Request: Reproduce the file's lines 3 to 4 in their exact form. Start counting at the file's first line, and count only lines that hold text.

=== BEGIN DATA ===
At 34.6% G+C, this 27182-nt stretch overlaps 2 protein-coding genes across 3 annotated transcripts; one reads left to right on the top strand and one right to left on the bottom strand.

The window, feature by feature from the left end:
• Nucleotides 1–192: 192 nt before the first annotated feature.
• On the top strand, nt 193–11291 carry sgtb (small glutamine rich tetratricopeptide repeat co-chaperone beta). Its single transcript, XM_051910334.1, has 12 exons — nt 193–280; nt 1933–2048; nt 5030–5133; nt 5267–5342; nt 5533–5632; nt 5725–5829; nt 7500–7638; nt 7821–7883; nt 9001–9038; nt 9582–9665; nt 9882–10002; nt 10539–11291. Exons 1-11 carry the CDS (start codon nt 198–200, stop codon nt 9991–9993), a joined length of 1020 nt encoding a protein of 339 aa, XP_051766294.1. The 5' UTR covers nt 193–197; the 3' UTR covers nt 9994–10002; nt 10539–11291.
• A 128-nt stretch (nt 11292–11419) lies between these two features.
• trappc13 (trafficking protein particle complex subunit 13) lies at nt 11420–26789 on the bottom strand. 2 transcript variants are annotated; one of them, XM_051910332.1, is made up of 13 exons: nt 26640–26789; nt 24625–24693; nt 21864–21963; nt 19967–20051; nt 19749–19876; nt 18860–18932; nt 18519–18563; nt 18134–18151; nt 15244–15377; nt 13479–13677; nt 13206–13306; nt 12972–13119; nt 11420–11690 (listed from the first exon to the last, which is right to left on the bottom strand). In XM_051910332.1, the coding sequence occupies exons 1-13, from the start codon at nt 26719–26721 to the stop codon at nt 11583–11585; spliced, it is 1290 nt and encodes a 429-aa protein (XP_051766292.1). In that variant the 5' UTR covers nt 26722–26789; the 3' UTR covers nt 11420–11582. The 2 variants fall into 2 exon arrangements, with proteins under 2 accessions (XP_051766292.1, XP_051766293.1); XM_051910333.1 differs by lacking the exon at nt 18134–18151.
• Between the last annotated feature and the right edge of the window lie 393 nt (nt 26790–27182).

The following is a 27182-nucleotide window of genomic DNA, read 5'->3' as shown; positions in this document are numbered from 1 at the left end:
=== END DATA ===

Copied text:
• Nucleotides 1–192: 192 nt before the first annotated feature.
• On the top strand, nt 193–11291 carry sgtb (small glutamine rich tetratricopeptide repeat co-chaperone beta). Its single transcript, XM_051910334.1, has 12 exons — nt 193–280; nt 1933–2048; nt 5030–5133; nt 5267–5342; nt 5533–5632; nt 5725–5829; nt 7500–7638; nt 7821–7883; nt 9001–9038; nt 9582–9665; nt 9882–10002; nt 10539–11291. Exons 1-11 carry the CDS (start codon nt 198–200, stop codon nt 9991–9993), a joined length of 1020 nt encoding a protein of 339 aa, XP_051766294.1. The 5' UTR covers nt 193–197; the 3' UTR covers nt 9994–10002; nt 10539–11291.